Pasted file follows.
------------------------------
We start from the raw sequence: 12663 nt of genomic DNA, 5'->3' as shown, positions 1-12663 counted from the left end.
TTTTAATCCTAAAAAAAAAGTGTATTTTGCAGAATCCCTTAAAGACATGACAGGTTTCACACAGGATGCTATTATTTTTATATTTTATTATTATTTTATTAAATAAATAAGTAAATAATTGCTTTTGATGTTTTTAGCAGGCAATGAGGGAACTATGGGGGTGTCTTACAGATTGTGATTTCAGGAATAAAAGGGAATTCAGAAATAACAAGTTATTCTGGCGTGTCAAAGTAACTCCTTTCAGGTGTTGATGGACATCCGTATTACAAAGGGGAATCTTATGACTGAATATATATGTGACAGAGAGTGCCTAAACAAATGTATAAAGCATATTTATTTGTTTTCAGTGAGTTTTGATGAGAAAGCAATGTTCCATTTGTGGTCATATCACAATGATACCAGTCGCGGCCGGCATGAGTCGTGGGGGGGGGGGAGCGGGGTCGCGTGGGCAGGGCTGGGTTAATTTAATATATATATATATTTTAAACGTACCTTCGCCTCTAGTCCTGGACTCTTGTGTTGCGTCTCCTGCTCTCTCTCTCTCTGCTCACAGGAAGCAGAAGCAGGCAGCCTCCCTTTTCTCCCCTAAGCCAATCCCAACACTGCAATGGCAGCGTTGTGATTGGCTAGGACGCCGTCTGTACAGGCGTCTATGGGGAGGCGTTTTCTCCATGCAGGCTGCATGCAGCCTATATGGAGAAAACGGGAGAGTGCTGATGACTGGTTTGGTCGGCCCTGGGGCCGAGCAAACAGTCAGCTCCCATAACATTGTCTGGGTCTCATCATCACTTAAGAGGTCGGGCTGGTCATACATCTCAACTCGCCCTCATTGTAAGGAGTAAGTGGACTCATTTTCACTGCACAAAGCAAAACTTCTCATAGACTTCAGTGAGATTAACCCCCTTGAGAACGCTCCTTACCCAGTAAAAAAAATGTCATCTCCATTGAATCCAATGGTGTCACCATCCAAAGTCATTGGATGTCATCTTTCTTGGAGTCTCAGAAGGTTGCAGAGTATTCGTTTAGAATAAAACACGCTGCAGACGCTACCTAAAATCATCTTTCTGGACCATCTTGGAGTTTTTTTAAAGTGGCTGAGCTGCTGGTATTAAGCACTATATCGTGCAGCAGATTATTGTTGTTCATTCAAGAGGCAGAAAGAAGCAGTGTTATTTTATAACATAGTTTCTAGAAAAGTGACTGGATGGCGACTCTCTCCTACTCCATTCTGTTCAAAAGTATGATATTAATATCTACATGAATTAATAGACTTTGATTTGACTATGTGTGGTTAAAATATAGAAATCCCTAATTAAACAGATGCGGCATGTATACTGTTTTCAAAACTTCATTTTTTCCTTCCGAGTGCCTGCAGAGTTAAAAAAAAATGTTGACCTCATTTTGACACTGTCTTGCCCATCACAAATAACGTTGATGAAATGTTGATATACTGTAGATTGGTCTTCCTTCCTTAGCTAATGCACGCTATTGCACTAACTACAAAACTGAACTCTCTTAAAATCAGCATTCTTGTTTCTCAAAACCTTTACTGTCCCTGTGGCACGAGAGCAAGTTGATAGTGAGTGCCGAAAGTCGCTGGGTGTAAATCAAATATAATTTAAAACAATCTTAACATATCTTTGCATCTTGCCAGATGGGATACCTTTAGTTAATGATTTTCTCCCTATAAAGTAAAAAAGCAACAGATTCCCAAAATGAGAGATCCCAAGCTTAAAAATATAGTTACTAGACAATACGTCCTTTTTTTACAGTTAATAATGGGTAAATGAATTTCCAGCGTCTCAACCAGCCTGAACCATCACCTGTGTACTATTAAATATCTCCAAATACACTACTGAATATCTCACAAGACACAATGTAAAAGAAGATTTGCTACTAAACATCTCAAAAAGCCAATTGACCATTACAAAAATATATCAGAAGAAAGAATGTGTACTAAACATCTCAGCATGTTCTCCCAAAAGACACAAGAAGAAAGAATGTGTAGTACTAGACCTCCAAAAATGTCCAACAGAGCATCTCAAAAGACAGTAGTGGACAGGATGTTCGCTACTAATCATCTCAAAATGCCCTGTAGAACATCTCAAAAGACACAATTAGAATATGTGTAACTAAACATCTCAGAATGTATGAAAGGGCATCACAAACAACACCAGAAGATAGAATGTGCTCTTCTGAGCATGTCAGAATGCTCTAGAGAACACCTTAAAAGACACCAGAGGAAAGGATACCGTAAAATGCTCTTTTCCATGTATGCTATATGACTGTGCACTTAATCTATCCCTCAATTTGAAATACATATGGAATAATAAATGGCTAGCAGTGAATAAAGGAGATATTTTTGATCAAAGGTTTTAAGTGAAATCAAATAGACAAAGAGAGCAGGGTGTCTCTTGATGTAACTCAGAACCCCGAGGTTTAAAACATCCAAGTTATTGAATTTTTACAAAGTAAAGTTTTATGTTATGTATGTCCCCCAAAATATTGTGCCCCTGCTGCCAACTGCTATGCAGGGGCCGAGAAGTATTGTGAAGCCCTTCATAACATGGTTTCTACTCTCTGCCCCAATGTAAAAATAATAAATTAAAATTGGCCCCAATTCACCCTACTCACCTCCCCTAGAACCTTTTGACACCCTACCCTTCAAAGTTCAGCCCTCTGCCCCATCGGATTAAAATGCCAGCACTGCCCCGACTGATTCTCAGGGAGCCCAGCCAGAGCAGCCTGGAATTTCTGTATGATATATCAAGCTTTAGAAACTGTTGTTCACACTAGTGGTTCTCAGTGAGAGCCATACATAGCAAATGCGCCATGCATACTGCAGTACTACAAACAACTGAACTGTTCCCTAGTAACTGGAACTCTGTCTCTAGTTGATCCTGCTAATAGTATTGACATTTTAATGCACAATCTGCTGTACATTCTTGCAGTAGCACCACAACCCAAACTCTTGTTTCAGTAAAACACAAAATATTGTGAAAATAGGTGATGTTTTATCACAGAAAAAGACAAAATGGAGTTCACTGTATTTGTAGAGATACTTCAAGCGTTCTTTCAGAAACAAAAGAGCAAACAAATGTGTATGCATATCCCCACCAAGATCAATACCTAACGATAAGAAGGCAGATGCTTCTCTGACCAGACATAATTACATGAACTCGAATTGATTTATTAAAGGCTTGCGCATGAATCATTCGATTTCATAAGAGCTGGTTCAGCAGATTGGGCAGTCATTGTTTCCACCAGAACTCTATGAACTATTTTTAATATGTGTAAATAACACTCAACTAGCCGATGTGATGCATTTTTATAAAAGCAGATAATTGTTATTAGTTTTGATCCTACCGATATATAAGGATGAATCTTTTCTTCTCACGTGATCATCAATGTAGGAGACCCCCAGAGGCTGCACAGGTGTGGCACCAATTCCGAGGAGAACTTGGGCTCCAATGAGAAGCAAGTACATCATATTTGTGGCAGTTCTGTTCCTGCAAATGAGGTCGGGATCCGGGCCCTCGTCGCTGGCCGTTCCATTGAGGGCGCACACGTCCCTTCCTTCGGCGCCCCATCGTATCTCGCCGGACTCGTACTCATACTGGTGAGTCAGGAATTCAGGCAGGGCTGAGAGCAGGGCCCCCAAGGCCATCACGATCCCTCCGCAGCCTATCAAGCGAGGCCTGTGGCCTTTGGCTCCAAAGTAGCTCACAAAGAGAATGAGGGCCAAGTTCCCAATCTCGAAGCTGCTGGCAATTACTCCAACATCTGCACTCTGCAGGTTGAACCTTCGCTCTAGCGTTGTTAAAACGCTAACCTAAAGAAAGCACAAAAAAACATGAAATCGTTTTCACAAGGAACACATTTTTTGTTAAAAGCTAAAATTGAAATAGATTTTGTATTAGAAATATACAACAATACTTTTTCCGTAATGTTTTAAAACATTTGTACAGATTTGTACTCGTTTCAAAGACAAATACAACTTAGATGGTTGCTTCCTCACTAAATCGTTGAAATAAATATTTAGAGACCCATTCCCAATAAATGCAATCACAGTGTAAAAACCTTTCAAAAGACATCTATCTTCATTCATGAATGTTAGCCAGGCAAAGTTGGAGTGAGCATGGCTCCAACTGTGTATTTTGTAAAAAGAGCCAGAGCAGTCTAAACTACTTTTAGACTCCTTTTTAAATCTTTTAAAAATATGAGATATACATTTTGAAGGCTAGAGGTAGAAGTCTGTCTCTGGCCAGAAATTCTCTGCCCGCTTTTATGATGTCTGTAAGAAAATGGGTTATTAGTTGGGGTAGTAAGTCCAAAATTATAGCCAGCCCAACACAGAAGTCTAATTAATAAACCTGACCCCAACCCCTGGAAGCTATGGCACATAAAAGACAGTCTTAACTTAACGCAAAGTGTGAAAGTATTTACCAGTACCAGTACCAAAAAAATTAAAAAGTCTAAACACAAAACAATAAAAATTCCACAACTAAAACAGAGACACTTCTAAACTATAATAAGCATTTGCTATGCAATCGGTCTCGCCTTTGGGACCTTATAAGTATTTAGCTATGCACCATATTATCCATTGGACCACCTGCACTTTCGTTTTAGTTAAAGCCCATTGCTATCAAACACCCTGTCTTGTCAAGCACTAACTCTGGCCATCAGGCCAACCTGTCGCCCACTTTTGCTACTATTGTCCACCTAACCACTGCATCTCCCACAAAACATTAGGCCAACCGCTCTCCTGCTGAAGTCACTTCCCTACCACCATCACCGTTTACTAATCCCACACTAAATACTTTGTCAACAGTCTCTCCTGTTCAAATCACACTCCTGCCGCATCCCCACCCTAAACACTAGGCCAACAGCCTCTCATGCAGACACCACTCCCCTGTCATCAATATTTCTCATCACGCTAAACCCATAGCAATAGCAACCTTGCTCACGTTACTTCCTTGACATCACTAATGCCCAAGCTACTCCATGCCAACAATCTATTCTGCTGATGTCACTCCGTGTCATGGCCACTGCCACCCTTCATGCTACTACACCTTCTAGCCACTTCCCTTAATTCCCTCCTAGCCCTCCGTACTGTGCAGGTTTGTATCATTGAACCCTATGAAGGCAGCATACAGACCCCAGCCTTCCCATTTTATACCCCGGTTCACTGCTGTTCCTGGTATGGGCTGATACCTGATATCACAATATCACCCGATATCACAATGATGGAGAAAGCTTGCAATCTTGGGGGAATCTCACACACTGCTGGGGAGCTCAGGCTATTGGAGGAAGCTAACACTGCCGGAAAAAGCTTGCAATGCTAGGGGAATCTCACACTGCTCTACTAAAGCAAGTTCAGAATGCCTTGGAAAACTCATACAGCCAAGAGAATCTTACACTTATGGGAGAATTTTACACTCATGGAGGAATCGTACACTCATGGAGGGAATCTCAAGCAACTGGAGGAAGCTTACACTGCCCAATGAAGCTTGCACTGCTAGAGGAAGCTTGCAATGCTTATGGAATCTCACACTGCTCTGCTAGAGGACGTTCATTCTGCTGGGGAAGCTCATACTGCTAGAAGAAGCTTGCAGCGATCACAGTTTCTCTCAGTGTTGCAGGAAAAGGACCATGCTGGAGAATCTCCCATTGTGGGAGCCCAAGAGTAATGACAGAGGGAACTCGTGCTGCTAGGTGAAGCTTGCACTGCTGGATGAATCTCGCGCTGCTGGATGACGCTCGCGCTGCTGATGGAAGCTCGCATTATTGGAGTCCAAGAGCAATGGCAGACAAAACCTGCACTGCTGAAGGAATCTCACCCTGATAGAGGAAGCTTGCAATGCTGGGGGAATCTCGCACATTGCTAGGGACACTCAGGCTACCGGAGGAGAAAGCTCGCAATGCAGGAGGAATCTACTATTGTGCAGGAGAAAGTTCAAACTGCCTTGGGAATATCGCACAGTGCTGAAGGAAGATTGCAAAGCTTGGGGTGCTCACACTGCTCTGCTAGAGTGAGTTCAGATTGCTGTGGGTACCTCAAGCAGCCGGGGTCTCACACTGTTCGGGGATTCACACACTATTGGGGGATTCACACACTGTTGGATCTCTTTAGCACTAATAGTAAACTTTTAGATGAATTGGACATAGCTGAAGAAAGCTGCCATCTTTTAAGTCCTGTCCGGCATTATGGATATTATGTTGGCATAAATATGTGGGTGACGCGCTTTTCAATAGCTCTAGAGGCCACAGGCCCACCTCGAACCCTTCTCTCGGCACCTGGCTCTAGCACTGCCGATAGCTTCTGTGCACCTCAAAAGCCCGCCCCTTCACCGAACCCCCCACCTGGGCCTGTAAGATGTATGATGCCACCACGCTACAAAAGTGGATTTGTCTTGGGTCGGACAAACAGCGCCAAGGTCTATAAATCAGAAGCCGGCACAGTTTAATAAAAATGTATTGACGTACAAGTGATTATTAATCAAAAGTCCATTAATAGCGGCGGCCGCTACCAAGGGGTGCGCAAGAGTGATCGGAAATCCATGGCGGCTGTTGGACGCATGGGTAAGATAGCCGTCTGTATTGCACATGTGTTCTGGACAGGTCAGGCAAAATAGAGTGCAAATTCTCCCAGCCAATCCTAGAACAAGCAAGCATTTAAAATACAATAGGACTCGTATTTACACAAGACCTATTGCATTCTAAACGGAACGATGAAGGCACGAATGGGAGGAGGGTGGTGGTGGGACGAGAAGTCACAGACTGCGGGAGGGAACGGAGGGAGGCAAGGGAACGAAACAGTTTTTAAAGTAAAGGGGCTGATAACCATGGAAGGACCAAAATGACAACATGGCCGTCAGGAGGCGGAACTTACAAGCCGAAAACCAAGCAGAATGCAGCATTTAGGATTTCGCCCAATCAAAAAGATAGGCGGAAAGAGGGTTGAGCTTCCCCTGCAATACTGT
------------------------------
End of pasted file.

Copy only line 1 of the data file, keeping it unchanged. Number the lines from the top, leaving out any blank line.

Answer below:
We start from the raw sequence: 12663 nt of genomic DNA, 5'->3' as shown, positions 1-12663 counted from the left end.